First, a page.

With Opening Day nearing, old-school Major League Baseball fans are now focused on their probably doomed squads' chances of winning the World Series.
Meanwhile, fans around the planet — and leading-edge Americans — are experiencing the World Baseball Classic as the game’s version of soccer’s World Cup.
In tonight’s World Baseball Classic final, the United States takes on Japan, concluding a tsunami of sport.
Consider that during the past several weeks, half of switched-on televisions in Japan have featured the tournament, making St. Louis Cardinals’ greenhorn Lars Nootbaar — an American with Japanese heritage through his mother — a worldwide sensation.
Lars Nootbaar, pictured here in 2018, has become an unlikely star of the 2023 World Baseball Classic — for Japan. Jeffrey Hyde/Creative Commons
Through the raucous quarterfinals, Planet Earth has watched Los Angeles Dodgers star Mookie Betts lead off for the United States and Tim Anderson — a great player from the heartland whom the average American sports fan could not I.D. on a bet — help drive America’s team to the final.
With iconic performances both at bat and in the field, Tampa Bay outfielder Randy Arozarena has towered over the tournament as Cinderella squad Mexico’s breakout star.
Arozarena’s dark skin and emotive style has also shouted out MLB’s most embarrassing issue in this milieu of national exuberance: Black athletes in America don’t play baseball and haven’t for a very long time. In April, when Major League Baseball comes upon its 19th Jackie Robinson Day, it will do so with participation levels so diminished that the last World Series had zero American-born Black players.
That hasn’t happened in 72 years.
Baseball in the United States has become, as journalist and author Howard Bryant described last year, "a white, suburban game reinforced by foreign labor," adding that, "it's been that way for 40 years."
On Opening Day 2022, 7.2 percent of players on MLB rosters were homegrown American Black guys, according to the annual Racial and Gender Report Card, conducted by the University of Central Florida. That’s down from 18.4 percent in baseball’s all-time Blackest Year, 1984.
The population of the United States, meanwhile, is 13.6 percent Black, with another 3 percent identifying as two or more races, according to current U.S. Census numbers.
How did the Pastime Formerly Known as National go from countrywide pillar to niche-y local “white game”? It’s easy to fault shortened attention spans and the diminishing games of catch between fathers and sons, but Venezuela and South Korea have TikTok and estranged parents, too. Unreachable youth are not the issue.
I saw Mookie Betts come out without his jersey. I asked if I could take a photo of his shirt.
“We need more Black people at the stadium.” pic.twitter.com/QSCcYDgSTy
— Steve Saldivar (@stevesaldivar) July 19, 2022
Our baseball’s self-inflicted problems with Black representation begin at the youth baseball level, where participation is often pay-to-play. Standout kids looking to be noticed by scouts now play on expensive travel teams, fees for which run around $2,500 per season, with an especially competitive club team soaring into the $4,000 range.
When you add in other 2023 baseball expenses, such as equipment, housing and travel costs, it makes a kind of sense that Black pro sports aspirants reach for basketballs and school-subsidized football gear, regardless of those games’ narrow opportunity funnels, where the odds of making the pros — say nothing of earning a scholarship to play in college — are far lower than with baseball.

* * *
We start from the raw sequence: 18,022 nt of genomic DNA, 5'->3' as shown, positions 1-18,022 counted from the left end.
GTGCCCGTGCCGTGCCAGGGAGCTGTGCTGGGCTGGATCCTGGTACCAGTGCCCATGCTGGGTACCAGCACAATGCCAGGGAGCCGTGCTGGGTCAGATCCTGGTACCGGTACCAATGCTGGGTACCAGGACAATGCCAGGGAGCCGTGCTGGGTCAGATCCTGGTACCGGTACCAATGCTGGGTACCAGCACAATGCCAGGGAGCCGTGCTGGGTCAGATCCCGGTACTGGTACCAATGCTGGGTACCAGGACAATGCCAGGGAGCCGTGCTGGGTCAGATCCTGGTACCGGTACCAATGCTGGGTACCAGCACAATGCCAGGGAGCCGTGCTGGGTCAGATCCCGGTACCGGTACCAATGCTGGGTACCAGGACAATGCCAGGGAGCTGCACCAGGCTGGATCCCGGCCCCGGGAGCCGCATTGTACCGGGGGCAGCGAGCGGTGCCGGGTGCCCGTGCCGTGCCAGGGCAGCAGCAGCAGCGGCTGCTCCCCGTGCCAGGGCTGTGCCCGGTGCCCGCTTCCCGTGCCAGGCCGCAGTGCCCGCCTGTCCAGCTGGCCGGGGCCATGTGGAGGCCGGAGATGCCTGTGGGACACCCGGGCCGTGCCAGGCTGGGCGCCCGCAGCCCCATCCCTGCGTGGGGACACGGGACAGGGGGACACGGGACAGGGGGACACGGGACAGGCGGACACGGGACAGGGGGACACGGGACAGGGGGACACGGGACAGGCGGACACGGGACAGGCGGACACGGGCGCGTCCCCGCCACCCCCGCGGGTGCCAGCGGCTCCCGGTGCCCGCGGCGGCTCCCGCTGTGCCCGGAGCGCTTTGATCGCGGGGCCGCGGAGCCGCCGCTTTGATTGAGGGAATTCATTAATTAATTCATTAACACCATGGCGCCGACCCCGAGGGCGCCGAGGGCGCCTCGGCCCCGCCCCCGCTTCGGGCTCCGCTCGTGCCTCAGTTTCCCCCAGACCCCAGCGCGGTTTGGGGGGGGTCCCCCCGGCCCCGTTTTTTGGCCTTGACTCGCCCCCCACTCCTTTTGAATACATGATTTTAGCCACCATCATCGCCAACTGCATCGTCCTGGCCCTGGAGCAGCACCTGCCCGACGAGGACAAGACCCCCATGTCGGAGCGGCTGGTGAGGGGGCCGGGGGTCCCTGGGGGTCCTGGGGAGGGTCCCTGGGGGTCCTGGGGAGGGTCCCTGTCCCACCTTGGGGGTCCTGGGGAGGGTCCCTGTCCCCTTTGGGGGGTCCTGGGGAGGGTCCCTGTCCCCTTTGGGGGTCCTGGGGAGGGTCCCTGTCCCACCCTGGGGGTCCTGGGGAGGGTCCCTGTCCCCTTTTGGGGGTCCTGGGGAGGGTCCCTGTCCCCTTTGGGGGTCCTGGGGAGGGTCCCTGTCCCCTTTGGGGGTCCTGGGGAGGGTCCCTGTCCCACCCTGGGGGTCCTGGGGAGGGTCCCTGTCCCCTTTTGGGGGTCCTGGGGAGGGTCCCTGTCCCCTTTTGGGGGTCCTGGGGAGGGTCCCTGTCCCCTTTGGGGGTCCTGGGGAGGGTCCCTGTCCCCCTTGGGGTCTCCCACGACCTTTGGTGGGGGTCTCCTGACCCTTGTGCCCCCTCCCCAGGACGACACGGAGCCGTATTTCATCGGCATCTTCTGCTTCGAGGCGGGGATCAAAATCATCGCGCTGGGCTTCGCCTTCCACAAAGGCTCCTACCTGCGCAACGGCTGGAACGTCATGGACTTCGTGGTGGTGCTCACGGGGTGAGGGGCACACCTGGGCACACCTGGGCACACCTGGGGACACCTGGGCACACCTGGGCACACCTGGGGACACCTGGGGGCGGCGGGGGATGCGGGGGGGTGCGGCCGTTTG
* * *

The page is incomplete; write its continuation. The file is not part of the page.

At the same time baseball is racing away from inclusiveness in its amateur leagues, there’s plenty of blame for those at the game’s pinnacle. America’s decline in ballplayers who look like and sound like me coincided with the rise of a Latin American workforce — imported players viewed by many owners as cheap labor that voiced comparatively few opinions.
Meanwhile, Black front-office hires with powerful titles have lagged behind America’s other top sports. The Houston Astros’s Dana Brown is MLB’s only Black general manager. The contrast between MLB’s repressive and archaic “unwritten rules” of decorum and the World Baseball Classic’s wildly celebratory vibe tells you almost all that’s necessary about who’s in charge of the game. The persistence of travel youth travel team inequities spills the remaining beans.
A form of hope may, however, be on the horizon.
Though their players in MLB remain in numerical decline, the number of Black draft picks has gone up in recent years, in part because of league programs such as RBI, a long-standing initiative “designed to provide youth in underserved communities opportunities to play baseball and softball.” These players union- and U.S.A Baseball-supported programs are free — including travel costs — and include top-tier coaching. In 2021, the majors pledged $100 million and pledged to help raise another $50 million for the development of Black players.
But money doesn’t make greatness, opportunity does. Players from the tiny Dominican Republic make up 18 percent of MLB rosters — more than twice the percentage of American Blacks — because baseball has invested hundreds of millions of dollars on academies and other hardball-related opportunities in the impoverished nation.
The inaccessible baseball — too expensive to play or watch in person or even to park at — becomes THE baseball again on April 1. Hope everyone who craves it got their fix of melting pot ballparks filled with joy. Welcome back to American baseball, where they think big bases and a pitch clock will fix what ails their game when it equally needs the next Rickey Henderson.
He’s probably getting fitted for pads and prepping for spring football. Hope the right league catches him.